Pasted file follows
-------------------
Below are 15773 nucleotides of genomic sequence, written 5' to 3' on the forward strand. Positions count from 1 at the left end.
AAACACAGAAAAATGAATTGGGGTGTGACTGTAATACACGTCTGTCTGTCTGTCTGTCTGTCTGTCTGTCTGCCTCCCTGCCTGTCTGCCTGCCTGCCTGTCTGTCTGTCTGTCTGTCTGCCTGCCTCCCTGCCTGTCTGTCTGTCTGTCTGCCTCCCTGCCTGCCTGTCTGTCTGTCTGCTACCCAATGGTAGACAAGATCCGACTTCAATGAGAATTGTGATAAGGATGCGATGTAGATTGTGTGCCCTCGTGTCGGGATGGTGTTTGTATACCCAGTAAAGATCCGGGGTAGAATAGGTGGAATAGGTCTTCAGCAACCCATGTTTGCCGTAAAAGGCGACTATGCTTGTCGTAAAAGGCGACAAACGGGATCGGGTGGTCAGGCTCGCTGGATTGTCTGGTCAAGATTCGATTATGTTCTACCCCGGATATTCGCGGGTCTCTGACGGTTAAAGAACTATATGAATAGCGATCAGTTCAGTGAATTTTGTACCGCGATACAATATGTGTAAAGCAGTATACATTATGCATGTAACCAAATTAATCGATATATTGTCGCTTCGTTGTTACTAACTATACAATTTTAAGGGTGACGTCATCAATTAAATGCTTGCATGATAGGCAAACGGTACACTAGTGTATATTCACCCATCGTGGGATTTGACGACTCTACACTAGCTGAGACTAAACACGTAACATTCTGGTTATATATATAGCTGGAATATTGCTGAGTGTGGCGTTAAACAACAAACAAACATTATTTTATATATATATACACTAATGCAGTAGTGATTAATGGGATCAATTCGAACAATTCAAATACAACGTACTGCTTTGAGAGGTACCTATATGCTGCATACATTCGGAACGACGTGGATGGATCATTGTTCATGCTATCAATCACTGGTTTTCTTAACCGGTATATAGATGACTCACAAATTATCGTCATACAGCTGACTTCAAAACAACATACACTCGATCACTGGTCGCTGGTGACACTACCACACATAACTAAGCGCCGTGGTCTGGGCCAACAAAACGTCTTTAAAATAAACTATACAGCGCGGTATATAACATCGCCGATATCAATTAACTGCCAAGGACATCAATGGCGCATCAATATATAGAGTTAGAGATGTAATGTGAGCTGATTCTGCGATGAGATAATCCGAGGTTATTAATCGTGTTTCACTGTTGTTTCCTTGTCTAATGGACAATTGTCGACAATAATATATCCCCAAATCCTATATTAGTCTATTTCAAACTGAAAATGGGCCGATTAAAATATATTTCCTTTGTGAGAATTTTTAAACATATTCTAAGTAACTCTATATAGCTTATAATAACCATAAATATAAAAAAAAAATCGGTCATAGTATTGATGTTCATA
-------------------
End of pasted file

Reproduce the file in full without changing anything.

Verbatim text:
Below are 15773 nucleotides of genomic sequence, written 5' to 3' on the forward strand. Positions count from 1 at the left end.
AAACACAGAAAAATGAATTGGGGTGTGACTGTAATACACGTCTGTCTGTCTGTCTGTCTGTCTGTCTGTCTGCCTCCCTGCCTGTCTGCCTGCCTGCCTGTCTGTCTGTCTGTCTGTCTGCCTGCCTCCCTGCCTGTCTGTCTGTCTGTCTGCCTCCCTGCCTGCCTGTCTGTCTGTCTGCTACCCAATGGTAGACAAGATCCGACTTCAATGAGAATTGTGATAAGGATGCGATGTAGATTGTGTGCCCTCGTGTCGGGATGGTGTTTGTATACCCAGTAAAGATCCGGGGTAGAATAGGTGGAATAGGTCTTCAGCAACCCATGTTTGCCGTAAAAGGCGACTATGCTTGTCGTAAAAGGCGACAAACGGGATCGGGTGGTCAGGCTCGCTGGATTGTCTGGTCAAGATTCGATTATGTTCTACCCCGGATATTCGCGGGTCTCTGACGGTTAAAGAACTATATGAATAGCGATCAGTTCAGTGAATTTTGTACCGCGATACAATATGTGTAAAGCAGTATACATTATGCATGTAACCAAATTAATCGATATATTGTCGCTTCGTTGTTACTAACTATACAATTTTAAGGGTGACGTCATCAATTAAATGCTTGCATGATAGGCAAACGGTACACTAGTGTATATTCACCCATCGTGGGATTTGACGACTCTACACTAGCTGAGACTAAACACGTAACATTCTGGTTATATATATAGCTGGAATATTGCTGAGTGTGGCGTTAAACAACAAACAAACATTATTTTATATATATATACACTAATGCAGTAGTGATTAATGGGATCAATTCGAACAATTCAAATACAACGTACTGCTTTGAGAGGTACCTATATGCTGCATACATTCGGAACGACGTGGATGGATCATTGTTCATGCTATCAATCACTGGTTTTCTTAACCGGTATATAGATGACTCACAAATTATCGTCATACAGCTGACTTCAAAACAACATACACTCGATCACTGGTCGCTGGTGACACTACCACACATAACTAAGCGCCGTGGTCTGGGCCAACAAAACGTCTTTAAAATAAACTATACAGCGCGGTATATAACATCGCCGATATCAATTAACTGCCAAGGACATCAATGGCGCATCAATATATAGAGTTAGAGATGTAATGTGAGCTGATTCTGCGATGAGATAATCCGAGGTTATTAATCGTGTTTCACTGTTGTTTCCTTGTCTAATGGACAATTGTCGACAATAATATATCCCCAAATCCTATATTAGTCTATTTCAAACTGAAAATGGGCCGATTAAAATATATTTCCTTTGTGAGAATTTTTAAACATATTCTAAGTAACTCTATATAGCTTATAATAACCATAAATATAAAAAAAAAATCGGTCATAGTATTGATGTTCATA